I felt a tiny twinge of guilt because I was hoping to do all five days in a row, but I reasoned that the rules of the challenge were flexible for a reason, and I made sure to finish my personal challenge on my own terms. Because I’d done a poor job of having different breakfasts throughout the challenge, and because I couldn’t possibly bring myself to have naked corn flakes for breakfast on a Saturday morn, I set about making a decent breakfast once and for all. I considered making some country potatoes to go with a couple of eggs but since I was feeling particularly lazy, I didn’t feel like doing all that chopping. Then I thought I should just have some Baked Eggs with Tomatoes & Peppers, but I didn’t want to nix the potatoes altogether. So I decided to bake my eggs in the potato instead. Lord knows it worked beautifully in my tomato cups, so why not try this in big, hearty potato?
Now, depending on the size of the potatoes you’re using, you may actually end up with leftovers. The two baking potatoes I’d purchased at the Grocery Outlet cost (2 for $1 – woohoo!) were rather huge, and because by this point my stomach had shrunk a bit (it does happen after a few days of nano-eating), I actually had to save half of my breakfast to enjoy later. Next time I try this I’ll definitely use a more modest-sized potato, but if you have a larger appetite, bring on the big ones! Anyway, this is an awesome spin on the traditional baked potato that brings this family favorite to the breakfast table. At just under $1.50 for the entire breakfast, it’s affordable but extremely filling, making this a perfect Hunger Challenge meal. If you have ham, bacon, or sausage available, feel free to throw that into the mix, too! It can only make this even better.
Details Recipe Information
As I mentioned earlier, my potato was so big I had to save it for later, so I ended up having my leftovers for lunch along with a small spinach & tomato salad ($1.27). For dinner, I used my remaining canned salmon to make a simple but filling salmon sub sandwich with plenty of lettuce & tomato for garnish. As always, my drink of choice for every meal is good old H2O, which for me is always free thanks to my trusty water filter. The total cost for dinner was $1.75, bringing my Day 5 grand total to a mere $3.69. Mission accomplished!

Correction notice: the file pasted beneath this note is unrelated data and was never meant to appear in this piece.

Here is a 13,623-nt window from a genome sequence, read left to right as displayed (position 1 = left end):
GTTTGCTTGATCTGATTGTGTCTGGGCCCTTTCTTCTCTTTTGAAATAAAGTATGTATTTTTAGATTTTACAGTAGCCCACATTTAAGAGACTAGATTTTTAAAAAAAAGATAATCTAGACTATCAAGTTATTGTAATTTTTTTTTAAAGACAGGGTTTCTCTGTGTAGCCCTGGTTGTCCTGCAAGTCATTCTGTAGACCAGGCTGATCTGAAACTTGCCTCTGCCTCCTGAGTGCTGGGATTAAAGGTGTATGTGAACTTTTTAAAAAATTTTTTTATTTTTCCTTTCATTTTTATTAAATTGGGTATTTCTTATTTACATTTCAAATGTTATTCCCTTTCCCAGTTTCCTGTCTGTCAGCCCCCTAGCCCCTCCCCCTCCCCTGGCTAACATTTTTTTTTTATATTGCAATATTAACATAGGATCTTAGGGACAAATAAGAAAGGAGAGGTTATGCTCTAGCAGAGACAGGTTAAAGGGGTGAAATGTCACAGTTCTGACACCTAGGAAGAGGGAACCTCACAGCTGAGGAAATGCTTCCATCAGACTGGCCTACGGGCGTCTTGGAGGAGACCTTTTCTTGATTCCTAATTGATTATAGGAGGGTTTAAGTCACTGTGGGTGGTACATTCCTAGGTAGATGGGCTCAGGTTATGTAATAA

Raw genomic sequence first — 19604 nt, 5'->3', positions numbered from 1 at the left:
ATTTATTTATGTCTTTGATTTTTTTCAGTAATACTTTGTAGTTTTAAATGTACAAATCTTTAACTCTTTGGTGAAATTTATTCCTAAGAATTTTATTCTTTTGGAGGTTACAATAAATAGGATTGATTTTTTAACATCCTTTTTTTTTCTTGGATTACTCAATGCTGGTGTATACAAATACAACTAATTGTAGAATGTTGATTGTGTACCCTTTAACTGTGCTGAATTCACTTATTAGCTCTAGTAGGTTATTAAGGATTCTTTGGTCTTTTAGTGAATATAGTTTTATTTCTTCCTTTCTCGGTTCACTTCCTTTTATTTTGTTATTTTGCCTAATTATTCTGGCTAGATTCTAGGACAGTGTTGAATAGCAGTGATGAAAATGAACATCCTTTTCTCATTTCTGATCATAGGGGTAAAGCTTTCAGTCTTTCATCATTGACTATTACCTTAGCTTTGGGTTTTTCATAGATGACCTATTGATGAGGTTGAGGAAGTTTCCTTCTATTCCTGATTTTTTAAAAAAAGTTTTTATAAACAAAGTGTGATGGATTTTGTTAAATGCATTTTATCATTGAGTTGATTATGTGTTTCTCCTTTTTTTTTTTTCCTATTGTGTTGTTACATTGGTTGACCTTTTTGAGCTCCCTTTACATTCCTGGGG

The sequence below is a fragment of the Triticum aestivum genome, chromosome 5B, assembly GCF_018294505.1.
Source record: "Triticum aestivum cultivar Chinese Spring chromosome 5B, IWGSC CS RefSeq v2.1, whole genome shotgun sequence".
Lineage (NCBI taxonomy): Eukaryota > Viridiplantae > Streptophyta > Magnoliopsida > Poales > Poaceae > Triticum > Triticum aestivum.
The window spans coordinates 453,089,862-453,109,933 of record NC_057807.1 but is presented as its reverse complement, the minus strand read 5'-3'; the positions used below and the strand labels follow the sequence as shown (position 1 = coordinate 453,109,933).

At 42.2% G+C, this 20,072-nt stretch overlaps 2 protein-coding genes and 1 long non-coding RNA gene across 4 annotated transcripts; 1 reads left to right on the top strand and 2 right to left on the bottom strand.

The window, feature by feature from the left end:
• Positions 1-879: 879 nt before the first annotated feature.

Once again, the Hunger Challenge really forced me to whip out all of my Poor Girl skills in order to make it through, but it did show me that I’m definitely on the right path in case I do end up back on some sort of assistance if I’m unable to find a new job in the next week and a half. There are a lot of folks who are in the same boat as I am: just on the brink of unemployment or severely under-employed, so it’s nice to know that A) I can still make sure I am eating decently even if I am only working with about $20 worth of food, and B) I can help others in the same situation learn to do the same.
This time around I really felt that that’s what my Hunger Challenge should be about: not going to absolute extremes, since for now, I am not in that type of position (and, God willing, will not be anytime soon), but to do this from the point of view of someone who’s almost there. I am lucky enough to still have certain staples in my cupboards and freezer, something a lot of folks who are first-timers to programs like SNAP will face. When one is in this situation, the most important thing to keep in mind is that one must learn how to “shop” in one’s own kitchen and learn to use what is available before going shopping in an actual store. You’d be pretty amazed at what you can do with what you already have. Though I tried to work very little with my usual staples this time around as a different exercise, had the small grocery list I was working with this week been the only food I had, I’m confident I could still get through the week without feeling too much pain (paying my rent, however, is a completely different story).
Fortunately, I am also an extremely savvy shopper who looks for the best deals without resorting to unhealthy, overly processed foods that will not nourish me properly. This is another key to successfully managing one’s food stamp benefits: there’s no point in wasting it all on junk food or fast food if all that’s going to do is quickly deplete that account, clog your arteries, and make you feel awful so that you can’t work if and when a job does become available to you. By buying whole ingredients that will allow you to create several meals from just a few items, rather than pre-packaged, pre-made meals, it is definitely possible to make the most of your food stamp benefits.
Hopefully one day I can share this knowledge with folks who are not able to access the internet so that they, too, can benefit from my school-of-hard-knocks knowledge. For now, I’m just grateful to the San Francisco Food Bank for putting on this Hunger Challenge, so that folks who aren’t as close to being in this type of situation can understand what this is like, as well as learn some of the skills that may help them if they ever happen to fall into this kind of trouble. Awareness is a wonderful first step to helping solve any problem; though hunger, financial instability, and poverty continue to plague thousands of Americans as we try to climb out of this deep recession, the more we can make people aware of these struggles by experiencing them firsthand, the more inclined they might be to become proactive and help change this growing problem.